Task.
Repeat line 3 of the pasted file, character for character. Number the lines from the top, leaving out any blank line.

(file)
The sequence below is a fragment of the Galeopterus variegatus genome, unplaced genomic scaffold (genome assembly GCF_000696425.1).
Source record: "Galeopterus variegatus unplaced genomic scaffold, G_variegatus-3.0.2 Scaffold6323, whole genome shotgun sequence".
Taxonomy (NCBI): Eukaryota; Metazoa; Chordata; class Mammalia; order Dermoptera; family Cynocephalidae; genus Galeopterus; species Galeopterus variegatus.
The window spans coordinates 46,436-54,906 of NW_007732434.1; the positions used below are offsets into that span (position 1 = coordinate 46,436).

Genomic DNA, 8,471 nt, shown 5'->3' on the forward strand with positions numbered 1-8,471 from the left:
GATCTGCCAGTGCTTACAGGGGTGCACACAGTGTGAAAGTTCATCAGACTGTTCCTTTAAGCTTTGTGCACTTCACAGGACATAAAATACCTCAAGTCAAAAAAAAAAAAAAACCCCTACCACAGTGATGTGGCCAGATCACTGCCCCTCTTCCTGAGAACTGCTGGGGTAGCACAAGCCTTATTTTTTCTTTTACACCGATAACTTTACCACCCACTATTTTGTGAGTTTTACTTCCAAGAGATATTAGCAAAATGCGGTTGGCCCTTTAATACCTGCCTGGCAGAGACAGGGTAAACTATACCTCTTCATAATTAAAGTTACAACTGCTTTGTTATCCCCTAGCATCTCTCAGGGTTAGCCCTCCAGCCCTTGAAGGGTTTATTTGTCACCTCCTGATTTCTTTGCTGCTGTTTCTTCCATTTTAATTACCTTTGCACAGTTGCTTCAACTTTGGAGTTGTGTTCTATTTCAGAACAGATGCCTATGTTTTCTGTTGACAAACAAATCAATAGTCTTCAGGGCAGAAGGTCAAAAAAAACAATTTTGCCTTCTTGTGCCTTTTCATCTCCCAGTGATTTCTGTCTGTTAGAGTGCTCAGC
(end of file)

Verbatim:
Taxonomy (NCBI): Eukaryota; Metazoa; Chordata; class Mammalia; order Dermoptera; family Cynocephalidae; genus Galeopterus; species Galeopterus variegatus.